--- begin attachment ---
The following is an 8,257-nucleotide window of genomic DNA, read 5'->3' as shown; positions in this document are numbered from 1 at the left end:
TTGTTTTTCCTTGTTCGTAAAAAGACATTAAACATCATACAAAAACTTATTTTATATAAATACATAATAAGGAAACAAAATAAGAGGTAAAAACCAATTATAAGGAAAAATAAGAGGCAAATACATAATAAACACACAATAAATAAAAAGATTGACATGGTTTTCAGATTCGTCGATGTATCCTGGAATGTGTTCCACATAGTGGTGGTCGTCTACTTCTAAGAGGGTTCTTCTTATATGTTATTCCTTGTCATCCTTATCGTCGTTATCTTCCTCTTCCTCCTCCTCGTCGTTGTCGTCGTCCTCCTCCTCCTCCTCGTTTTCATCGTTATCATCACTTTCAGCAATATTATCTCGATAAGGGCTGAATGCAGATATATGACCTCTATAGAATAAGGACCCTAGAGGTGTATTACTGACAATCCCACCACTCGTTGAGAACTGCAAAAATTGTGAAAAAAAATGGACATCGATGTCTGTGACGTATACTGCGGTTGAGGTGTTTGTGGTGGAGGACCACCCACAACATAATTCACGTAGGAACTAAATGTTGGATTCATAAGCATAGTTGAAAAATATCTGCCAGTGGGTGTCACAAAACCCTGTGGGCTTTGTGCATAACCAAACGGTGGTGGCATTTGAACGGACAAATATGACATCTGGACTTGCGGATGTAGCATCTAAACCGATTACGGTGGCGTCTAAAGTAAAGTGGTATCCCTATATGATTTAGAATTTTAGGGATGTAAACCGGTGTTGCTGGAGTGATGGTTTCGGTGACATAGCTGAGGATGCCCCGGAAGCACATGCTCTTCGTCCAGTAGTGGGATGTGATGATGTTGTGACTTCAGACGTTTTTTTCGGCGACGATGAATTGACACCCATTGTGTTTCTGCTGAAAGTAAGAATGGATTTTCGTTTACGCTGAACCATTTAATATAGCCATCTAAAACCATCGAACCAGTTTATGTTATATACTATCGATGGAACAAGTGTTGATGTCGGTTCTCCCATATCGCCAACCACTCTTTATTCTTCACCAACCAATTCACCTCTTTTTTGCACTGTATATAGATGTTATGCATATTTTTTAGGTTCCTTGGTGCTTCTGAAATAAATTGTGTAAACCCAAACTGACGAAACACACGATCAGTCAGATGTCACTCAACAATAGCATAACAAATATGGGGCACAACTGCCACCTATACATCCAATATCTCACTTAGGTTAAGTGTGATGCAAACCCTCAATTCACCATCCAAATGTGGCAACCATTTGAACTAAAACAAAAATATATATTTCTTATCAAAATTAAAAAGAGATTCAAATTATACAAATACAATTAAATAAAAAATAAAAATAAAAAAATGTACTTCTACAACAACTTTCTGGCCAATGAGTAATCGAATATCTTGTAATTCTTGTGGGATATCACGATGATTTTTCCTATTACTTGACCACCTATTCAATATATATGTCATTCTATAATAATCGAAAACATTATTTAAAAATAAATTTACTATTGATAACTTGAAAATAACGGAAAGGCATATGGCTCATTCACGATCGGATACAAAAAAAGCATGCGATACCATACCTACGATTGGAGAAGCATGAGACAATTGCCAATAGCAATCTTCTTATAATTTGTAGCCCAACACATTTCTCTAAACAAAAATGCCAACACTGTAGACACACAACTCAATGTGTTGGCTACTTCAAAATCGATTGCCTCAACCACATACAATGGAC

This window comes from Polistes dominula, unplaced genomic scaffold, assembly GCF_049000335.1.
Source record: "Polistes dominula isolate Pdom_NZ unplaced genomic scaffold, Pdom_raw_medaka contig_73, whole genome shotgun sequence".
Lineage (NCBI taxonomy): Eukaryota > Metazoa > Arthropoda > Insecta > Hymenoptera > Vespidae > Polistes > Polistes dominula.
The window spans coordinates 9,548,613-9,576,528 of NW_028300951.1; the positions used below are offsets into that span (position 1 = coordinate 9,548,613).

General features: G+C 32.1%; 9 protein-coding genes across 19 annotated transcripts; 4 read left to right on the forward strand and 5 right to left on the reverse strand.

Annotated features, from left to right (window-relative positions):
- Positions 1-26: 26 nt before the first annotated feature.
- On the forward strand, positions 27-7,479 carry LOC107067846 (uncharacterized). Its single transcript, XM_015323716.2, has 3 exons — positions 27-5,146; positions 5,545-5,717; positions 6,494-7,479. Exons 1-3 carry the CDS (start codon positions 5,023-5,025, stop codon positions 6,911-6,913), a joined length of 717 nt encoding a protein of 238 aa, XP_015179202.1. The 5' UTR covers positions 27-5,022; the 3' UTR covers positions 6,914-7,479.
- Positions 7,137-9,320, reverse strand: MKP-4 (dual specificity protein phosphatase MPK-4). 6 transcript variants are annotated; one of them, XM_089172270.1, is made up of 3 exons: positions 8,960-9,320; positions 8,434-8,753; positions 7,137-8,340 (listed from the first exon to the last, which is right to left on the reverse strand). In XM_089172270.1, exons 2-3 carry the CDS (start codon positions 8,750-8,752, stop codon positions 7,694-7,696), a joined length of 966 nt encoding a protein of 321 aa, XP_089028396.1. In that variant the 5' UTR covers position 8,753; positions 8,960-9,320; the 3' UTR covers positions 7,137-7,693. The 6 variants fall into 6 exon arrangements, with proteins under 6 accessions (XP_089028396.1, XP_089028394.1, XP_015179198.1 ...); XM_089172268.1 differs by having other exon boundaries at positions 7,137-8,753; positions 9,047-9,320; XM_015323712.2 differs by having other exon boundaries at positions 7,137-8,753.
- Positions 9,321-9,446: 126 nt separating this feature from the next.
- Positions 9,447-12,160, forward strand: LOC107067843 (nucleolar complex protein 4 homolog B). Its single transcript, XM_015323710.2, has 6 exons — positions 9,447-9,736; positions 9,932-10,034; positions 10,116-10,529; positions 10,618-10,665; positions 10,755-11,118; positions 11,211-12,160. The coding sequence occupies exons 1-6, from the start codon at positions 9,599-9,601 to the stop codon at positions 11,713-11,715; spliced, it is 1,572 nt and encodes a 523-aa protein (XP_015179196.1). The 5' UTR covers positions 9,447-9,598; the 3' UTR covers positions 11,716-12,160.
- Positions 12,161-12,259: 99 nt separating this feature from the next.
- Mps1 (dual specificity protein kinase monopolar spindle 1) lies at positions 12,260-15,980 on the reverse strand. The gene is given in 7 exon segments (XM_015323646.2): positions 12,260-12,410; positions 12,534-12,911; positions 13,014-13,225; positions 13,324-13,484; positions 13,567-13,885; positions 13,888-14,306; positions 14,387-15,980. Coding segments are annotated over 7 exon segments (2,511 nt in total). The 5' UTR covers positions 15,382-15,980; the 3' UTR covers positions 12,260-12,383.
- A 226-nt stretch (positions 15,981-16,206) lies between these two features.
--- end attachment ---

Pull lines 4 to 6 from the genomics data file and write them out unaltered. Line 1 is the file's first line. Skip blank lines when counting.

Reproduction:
Source record: "Polistes dominula isolate Pdom_NZ unplaced genomic scaffold, Pdom_raw_medaka contig_73, whole genome shotgun sequence".
Lineage (NCBI taxonomy): Eukaryota > Metazoa > Arthropoda > Insecta > Hymenoptera > Vespidae > Polistes > Polistes dominula.
The window spans coordinates 9,548,613-9,576,528 of NW_028300951.1; the positions used below are offsets into that span (position 1 = coordinate 9,548,613).